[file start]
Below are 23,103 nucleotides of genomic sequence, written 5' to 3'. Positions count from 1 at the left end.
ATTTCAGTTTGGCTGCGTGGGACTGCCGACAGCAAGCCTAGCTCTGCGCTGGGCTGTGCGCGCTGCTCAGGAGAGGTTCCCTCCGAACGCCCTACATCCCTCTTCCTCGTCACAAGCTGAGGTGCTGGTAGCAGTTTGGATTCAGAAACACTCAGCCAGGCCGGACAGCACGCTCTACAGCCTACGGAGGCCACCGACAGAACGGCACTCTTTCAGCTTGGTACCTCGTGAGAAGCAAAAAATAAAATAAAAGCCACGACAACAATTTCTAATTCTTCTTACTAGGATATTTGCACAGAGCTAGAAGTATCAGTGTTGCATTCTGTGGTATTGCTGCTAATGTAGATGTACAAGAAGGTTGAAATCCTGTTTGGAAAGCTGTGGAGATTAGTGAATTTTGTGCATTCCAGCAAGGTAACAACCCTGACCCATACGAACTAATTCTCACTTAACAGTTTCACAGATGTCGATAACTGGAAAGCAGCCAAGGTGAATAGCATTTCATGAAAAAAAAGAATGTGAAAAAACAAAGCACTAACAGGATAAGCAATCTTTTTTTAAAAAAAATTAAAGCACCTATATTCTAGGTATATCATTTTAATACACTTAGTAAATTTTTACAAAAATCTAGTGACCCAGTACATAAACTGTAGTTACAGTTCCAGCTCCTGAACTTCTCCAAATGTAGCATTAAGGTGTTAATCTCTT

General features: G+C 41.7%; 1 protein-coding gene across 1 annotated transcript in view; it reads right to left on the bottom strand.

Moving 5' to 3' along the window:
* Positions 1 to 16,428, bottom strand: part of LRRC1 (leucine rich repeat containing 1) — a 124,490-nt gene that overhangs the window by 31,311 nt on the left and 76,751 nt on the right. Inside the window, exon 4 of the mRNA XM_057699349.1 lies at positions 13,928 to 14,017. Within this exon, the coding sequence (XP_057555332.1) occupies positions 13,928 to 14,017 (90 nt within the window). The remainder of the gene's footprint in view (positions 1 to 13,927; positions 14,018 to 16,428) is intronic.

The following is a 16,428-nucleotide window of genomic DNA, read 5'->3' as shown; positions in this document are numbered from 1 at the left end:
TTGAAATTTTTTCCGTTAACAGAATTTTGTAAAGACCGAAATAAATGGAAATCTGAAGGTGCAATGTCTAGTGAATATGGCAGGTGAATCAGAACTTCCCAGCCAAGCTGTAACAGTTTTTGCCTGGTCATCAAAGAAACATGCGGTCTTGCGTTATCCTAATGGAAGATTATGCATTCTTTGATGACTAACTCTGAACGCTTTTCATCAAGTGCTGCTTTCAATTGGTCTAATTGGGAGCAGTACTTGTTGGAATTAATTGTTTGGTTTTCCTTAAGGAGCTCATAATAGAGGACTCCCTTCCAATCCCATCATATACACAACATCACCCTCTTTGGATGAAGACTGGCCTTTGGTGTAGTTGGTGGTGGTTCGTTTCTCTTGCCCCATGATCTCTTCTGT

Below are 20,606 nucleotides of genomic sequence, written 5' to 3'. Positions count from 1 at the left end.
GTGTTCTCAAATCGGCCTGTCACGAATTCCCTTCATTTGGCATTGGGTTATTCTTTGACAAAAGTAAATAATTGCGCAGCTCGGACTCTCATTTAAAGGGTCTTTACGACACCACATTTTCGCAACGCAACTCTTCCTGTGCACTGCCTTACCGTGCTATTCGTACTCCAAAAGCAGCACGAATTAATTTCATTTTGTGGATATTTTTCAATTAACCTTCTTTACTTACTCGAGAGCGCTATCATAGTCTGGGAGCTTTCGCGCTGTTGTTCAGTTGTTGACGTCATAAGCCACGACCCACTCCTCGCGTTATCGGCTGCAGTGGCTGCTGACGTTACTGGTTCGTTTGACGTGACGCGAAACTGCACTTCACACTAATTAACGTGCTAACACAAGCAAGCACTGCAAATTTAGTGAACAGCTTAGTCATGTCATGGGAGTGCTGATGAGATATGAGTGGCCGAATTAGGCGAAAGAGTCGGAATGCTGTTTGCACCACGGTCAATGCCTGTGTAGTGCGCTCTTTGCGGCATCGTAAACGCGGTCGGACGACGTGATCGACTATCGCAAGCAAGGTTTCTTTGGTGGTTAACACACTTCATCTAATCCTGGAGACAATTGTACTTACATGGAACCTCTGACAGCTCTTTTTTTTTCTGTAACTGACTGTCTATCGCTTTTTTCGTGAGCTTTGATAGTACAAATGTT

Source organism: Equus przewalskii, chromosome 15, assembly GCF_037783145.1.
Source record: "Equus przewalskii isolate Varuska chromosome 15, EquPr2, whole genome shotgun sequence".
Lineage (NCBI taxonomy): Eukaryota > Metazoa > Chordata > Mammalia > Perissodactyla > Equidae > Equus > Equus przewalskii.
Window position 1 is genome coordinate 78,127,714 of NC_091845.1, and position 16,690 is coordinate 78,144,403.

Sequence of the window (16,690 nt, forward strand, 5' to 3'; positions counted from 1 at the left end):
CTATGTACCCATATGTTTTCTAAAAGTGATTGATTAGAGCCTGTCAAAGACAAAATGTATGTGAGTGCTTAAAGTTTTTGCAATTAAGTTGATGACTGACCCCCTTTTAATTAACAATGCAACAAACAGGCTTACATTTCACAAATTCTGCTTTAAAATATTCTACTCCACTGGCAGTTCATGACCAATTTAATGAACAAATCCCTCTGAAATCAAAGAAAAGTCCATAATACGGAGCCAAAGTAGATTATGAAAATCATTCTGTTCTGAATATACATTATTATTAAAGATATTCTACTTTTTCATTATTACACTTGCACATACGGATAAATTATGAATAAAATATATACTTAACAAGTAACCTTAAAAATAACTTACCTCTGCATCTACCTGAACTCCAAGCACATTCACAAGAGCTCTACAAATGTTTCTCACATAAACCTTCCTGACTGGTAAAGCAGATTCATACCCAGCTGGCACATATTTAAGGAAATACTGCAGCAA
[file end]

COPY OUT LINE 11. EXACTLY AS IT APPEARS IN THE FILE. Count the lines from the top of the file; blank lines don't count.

Source record: "Equus przewalskii isolate Varuska chromosome 15, EquPr2, whole genome shotgun sequence".